Whether you’re a blogger or you write articles for an online magazine or newspaper, chances are you’ll find yourself asking whether your article needs an image or not. The answer is always “Yes”. Images bring an article to life and can also contribute to your website’s SEO. This post explains how to fully optimize an image for SEO and provides some pointers on using images for the best user experience.
Always use images
Images, when used with care, will help readers better understand your article. The old saying “A picture is worth a thousand words” probably doesn’t apply to Google, but it’s certainly true when you need to spice up 1,000 dull words, illustrate what you mean in a chart or data flow diagram, or just make your social media posts more enticing.
It’s a simple recommendation: you should add images to every article you write online to make them more appealing.
Finding the right image
It’s always better to use original images – those you have taken yourself – than stock photos. Your team page needs pictures of your actual team, not this dude on the right or one of his stock photo friends. Off topic: never mind that dude needs a haircut.
Your article needs an image relevant to its subject. If you’re choosing a random photo just to get a green bullet in our SEO plugin’s content analysis, then you’re doing it wrong. The image should reflect the topic of the post or have illustrative purposes within the article of course.
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There is a simple image SEO reason for this: an image with related text ranks better for the keyword it is optimized for. There’s more about image SEO later.
If you don’t have any images of your own that you can use, there are other ways to find unique images and still avoid stock photos. Flickr.com is a nice image source for instance, as explained in this article: How to Use Creative Commons Images from Flickr. I also like the images provided by sites like freeimages.com (formerly known as sxc.hu). Check here for more image resources. Steer clear of the obvious stock photos, picking the ones that look (ok, just a bit) more genuine. But whatever you use, It seems like images with people in them always look like stock photos, unless you took them yourself. In the end, that’s always the best idea.
Obvious alternatives for photos could be illustrations, which is what we use, or graphs. An honorable mention should go to animated GIFs, as these seem to be getting more and more popular these days.
But even though animated GIFs are popular, don’t go overboard. It’ll make your post harder to read, as the movement of the image distracts your readers’ attention. Like, for example, in the post where I found the image above.
Preparing images for use in your article
Once you have found the right image – whether an illustration, chart or photo – the next step is to optimize it for use on your website. There are a number of things you need to think about:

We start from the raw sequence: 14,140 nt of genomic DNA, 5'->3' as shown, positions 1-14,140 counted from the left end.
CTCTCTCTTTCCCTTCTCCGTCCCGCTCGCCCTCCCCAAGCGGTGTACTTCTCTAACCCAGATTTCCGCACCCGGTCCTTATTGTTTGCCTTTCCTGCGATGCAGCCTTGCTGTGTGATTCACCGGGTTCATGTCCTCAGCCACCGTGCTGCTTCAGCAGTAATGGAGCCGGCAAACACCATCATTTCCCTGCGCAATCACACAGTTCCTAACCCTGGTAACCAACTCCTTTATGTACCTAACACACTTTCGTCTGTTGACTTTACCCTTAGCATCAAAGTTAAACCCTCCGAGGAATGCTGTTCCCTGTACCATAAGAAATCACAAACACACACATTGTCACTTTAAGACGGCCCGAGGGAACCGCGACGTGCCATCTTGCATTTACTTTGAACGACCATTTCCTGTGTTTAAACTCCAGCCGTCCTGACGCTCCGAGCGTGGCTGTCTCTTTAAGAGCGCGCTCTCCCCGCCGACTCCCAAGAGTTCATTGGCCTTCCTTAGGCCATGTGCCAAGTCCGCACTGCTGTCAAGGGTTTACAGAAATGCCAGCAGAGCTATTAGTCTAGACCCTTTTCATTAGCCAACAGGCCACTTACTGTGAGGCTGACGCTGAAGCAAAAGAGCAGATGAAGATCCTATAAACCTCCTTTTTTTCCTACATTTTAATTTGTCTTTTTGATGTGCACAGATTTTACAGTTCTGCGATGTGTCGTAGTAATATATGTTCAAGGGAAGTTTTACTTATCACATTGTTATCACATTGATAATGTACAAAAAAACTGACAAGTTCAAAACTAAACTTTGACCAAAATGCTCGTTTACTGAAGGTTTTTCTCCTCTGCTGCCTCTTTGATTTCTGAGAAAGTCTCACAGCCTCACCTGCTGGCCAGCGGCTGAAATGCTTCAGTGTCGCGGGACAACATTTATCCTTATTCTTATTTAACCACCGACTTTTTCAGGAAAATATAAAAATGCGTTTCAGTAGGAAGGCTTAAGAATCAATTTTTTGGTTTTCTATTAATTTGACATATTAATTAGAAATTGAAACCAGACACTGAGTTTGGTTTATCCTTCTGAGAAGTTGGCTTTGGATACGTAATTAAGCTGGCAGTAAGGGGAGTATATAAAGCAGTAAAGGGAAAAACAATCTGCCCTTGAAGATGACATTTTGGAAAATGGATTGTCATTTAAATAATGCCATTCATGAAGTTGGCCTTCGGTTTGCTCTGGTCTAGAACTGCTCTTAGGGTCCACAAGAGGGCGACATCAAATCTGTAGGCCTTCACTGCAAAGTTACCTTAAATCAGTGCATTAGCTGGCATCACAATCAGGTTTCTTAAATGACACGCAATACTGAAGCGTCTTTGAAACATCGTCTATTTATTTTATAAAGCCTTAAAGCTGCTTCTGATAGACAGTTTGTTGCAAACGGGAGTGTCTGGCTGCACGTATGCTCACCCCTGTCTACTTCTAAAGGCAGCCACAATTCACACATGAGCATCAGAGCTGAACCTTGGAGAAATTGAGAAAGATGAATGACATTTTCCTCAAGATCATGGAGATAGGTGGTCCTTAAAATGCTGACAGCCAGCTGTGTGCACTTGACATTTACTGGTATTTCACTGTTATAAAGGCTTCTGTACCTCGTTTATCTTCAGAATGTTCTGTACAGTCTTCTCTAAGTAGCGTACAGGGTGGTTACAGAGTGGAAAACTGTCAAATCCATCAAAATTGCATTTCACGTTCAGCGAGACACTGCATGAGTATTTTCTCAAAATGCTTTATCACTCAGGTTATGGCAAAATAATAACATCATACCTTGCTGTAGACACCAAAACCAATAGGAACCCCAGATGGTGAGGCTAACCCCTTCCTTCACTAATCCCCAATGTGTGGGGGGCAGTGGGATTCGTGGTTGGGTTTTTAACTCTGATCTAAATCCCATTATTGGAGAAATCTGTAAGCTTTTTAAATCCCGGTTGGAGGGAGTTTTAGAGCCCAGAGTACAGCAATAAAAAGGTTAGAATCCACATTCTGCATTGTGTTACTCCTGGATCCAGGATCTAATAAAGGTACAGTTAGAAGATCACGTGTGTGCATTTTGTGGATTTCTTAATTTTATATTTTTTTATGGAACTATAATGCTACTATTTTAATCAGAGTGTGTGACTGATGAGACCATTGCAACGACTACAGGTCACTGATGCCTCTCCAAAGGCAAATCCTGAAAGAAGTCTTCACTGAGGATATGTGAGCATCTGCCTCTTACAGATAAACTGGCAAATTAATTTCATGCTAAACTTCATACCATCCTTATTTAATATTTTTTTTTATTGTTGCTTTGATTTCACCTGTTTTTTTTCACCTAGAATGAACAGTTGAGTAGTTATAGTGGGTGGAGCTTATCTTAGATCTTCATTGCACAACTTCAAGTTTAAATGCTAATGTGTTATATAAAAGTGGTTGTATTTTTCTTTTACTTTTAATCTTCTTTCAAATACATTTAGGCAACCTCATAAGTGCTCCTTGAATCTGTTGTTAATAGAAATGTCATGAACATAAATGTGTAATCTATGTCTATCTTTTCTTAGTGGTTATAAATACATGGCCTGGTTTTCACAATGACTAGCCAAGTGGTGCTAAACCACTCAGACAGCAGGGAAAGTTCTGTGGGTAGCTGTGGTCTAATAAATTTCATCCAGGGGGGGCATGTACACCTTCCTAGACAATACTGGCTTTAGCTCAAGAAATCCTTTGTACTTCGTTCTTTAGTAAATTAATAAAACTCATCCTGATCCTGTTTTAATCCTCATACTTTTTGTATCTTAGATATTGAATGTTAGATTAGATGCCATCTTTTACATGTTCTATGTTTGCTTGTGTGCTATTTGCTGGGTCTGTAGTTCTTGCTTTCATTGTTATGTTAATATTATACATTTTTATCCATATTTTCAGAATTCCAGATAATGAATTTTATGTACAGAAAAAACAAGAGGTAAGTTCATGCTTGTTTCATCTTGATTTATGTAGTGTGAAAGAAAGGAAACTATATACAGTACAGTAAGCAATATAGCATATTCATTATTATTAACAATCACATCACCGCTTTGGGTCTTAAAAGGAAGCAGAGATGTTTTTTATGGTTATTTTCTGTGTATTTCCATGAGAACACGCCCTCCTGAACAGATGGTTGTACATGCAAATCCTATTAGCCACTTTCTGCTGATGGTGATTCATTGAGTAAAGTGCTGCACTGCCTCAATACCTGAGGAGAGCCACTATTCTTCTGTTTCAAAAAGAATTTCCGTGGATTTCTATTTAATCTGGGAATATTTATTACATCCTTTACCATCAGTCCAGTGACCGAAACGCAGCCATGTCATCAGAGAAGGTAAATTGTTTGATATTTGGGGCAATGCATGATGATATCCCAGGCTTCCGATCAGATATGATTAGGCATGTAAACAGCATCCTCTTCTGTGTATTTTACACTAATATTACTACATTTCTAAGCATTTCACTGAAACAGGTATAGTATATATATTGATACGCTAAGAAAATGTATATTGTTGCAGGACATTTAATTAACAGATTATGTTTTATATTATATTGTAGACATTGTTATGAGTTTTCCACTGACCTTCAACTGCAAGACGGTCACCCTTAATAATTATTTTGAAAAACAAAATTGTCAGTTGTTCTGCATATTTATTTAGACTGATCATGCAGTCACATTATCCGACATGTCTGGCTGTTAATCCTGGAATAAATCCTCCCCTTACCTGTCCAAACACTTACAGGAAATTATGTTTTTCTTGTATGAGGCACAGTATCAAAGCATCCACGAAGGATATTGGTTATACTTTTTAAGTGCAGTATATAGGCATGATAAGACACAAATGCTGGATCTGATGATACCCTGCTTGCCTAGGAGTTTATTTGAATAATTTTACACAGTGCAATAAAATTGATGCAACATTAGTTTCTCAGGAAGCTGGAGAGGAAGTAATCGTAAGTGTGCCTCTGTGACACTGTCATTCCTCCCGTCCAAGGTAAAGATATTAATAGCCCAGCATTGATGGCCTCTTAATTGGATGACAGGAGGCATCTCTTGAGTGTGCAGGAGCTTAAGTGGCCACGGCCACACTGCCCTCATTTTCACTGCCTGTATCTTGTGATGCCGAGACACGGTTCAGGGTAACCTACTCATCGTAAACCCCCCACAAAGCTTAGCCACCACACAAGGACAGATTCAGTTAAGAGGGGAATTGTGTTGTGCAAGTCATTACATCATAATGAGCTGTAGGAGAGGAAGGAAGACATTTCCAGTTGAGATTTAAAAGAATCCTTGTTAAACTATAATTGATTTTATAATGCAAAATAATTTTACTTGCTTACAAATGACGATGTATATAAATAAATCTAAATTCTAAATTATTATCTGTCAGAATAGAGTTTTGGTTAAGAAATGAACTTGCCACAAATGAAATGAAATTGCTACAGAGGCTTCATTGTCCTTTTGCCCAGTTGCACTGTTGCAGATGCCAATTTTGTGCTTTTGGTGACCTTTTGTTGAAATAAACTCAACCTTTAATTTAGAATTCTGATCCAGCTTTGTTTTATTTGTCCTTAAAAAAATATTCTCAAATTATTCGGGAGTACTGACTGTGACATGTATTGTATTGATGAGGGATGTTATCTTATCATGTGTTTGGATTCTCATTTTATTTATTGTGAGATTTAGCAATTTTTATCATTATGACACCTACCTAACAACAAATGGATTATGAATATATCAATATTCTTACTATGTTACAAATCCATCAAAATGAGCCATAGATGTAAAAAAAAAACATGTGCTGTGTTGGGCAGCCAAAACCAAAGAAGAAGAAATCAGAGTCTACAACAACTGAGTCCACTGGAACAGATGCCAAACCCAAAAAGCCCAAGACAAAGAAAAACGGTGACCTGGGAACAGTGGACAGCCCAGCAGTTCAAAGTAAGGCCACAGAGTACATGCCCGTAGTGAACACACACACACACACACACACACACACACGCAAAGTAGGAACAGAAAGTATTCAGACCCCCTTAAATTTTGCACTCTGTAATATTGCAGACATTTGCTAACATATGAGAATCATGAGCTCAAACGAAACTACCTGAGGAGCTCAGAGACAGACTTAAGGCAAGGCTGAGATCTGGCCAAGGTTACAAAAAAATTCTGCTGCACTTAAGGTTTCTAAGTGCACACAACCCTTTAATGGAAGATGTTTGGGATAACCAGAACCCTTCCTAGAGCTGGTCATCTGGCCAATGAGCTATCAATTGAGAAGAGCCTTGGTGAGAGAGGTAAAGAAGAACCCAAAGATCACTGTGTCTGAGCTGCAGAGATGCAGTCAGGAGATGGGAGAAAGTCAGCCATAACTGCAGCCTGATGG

Choose the right file name
Image SEO starts with the file name. You want Google to know what the image is about without even looking at it, so use your keyword in the image file name. It’s simple: if your image is a sunrise in Paris over Notre Dame Cathedral, the file name shouldn’t be DSC4536.jpg, but notre-dame-paris-sunrise.jpg. The main keyword would be Notre Dame, as that is the main subject of the photo, which is why it’s at the beginning of the file name.
Scale for image SEO
Loading times are important for UX and SEO. The faster the site, the easier it is to visit and index a page. Images can have a big impact on loading times, especially when you upload a huge image then display it really small – for example a 2500×1500 pixels image displayed at 250×150 pixels size – as the entire image still has to be loaded. So resize the image to how you want it displayed. WordPress helps by automatically providing the image in multiple sizes after upload. Unfortunately, that doesn’t mean the file size is optimized as well, that’s just the image display size.
Use responsive images
This one is essential for SEO as well, and if you’re using WordPress it’s done for you since it was added by default from version 4.4. Images should have the srcset attribute, which makes it possible to serve a different image per screen width – especially useful for mobile devices.
Reduce file size
The next step in image SEO should be to make sure that scaled image is compressed so it is served in the smallest file size possible.
Of course, you could just export the image and experiment with quality percentages, but I prefer to use 100% quality images, especially given the popularity of retina and similar screens.
When you’ve optimized your images, test them with tools like YSlow.
Adding the image to your article
Now your image is ready to use, don’t just throw it into your article anywhere. As mentioned earlier, adding it close to related textual content helps a lot. It makes sure the text is as relevant to the image as the image is to the text.